The $25,000 Kobzar Literary Award, announced last week, recognizes “outstanding contributions to Canadian literary arts through an author’s presentation of a Canadian Ukrainian theme,” and is open to fiction, non-fiction, poetry and YA literature. Larissa Andrusyshn was a finalist for her poetry collection Mammoth (DC Books), described as "Discover Channel" poetry.

From the publisher: Witness to the process and fact of her father’s death, Andrusyshyn proceeds to find him again through a series of innovative poems that move seamlessly from the Museum to the Petri dish, the fairground to the cloning lab. Mammoth approaches the incomprehensibility of death from the perspective of Blake’s "Auguries of Innocence" and consequently develops its own mode of post-Darwinian elegy, wherein death is examined without bathos, through the paleontologist’s magnifying glass and the geneticist’s microscope.

About the author: Larissa Andrusyshyn recently completed a Master’s degree in creative writing at Concordia University where she represented the Stingers on the women’s rugby team. She was shortlisted for Arc magazine’s poem of the year in 2009 and 2011. Her work has appeared in Versal, Headlight, CV2 and Rogue Stimulus (Mansfield Press). Larissa coordinates cre …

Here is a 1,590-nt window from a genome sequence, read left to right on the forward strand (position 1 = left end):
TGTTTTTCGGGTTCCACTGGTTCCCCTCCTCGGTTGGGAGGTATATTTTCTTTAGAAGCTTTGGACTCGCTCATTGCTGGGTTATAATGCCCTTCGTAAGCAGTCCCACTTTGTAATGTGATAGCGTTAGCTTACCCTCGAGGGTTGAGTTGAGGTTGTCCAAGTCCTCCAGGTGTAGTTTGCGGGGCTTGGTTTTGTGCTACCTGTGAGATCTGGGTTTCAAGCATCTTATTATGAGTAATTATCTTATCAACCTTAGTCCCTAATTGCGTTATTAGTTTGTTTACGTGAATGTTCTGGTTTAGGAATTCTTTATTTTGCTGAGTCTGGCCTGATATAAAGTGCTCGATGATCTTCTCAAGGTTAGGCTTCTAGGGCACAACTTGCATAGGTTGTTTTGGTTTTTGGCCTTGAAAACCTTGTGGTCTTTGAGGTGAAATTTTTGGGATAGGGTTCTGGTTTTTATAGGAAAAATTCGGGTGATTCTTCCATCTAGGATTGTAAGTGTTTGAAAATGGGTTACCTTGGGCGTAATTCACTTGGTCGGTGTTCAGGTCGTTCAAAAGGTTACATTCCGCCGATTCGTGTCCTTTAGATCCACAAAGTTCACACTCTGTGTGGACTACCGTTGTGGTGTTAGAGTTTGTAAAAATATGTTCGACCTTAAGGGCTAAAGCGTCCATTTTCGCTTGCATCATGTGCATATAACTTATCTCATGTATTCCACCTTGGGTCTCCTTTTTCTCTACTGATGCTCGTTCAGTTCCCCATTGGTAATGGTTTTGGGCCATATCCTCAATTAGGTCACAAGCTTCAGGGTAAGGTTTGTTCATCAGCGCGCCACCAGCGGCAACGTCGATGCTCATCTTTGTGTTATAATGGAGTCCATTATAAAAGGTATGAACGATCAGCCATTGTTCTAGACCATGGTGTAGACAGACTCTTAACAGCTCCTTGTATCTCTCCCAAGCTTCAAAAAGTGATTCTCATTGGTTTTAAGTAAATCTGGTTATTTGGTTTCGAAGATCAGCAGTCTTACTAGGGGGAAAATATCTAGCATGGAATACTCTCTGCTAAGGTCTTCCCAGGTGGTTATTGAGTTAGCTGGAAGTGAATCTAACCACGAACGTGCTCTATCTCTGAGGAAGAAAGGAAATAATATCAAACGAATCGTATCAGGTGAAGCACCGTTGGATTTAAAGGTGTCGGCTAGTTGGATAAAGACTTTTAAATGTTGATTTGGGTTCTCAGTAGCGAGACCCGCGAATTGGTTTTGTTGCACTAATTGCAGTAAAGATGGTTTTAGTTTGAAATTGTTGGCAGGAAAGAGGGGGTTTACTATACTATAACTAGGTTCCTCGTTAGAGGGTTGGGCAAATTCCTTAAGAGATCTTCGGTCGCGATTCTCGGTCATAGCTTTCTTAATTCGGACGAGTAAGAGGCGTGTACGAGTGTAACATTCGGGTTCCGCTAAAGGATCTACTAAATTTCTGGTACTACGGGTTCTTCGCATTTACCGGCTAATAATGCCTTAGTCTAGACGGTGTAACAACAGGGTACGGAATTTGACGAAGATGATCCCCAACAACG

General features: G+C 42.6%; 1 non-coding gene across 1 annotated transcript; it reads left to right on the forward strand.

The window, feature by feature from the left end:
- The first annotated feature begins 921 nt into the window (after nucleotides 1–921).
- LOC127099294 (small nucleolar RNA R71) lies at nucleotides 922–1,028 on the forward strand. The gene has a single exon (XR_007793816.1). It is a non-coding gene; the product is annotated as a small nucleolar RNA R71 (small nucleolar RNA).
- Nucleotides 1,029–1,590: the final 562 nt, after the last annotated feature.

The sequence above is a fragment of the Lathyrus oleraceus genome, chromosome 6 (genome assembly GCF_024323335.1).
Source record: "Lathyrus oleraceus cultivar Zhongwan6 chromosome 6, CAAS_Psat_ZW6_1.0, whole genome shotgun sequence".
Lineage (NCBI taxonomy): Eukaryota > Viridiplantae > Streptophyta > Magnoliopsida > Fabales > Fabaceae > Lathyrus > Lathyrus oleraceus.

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History Across the Genres: List by Charlotte Gray

Five Great Political Biographies:

Book Cover John A

John A, The Man Who Made Us by Richard Gwyn

This is the first volume of a vivid, multi-dimensional portrait of a fascinating character and his times, by one of Canada’s finest political pundits. Gwyn combines contemporary insights, anecdotes, and impeccable research for this biography of our Founding Father, who created a country that is, in Gwyn’s view, a miracle of peacefulness, diversity, and determined un-Americanness. Volume 2 coming this fall.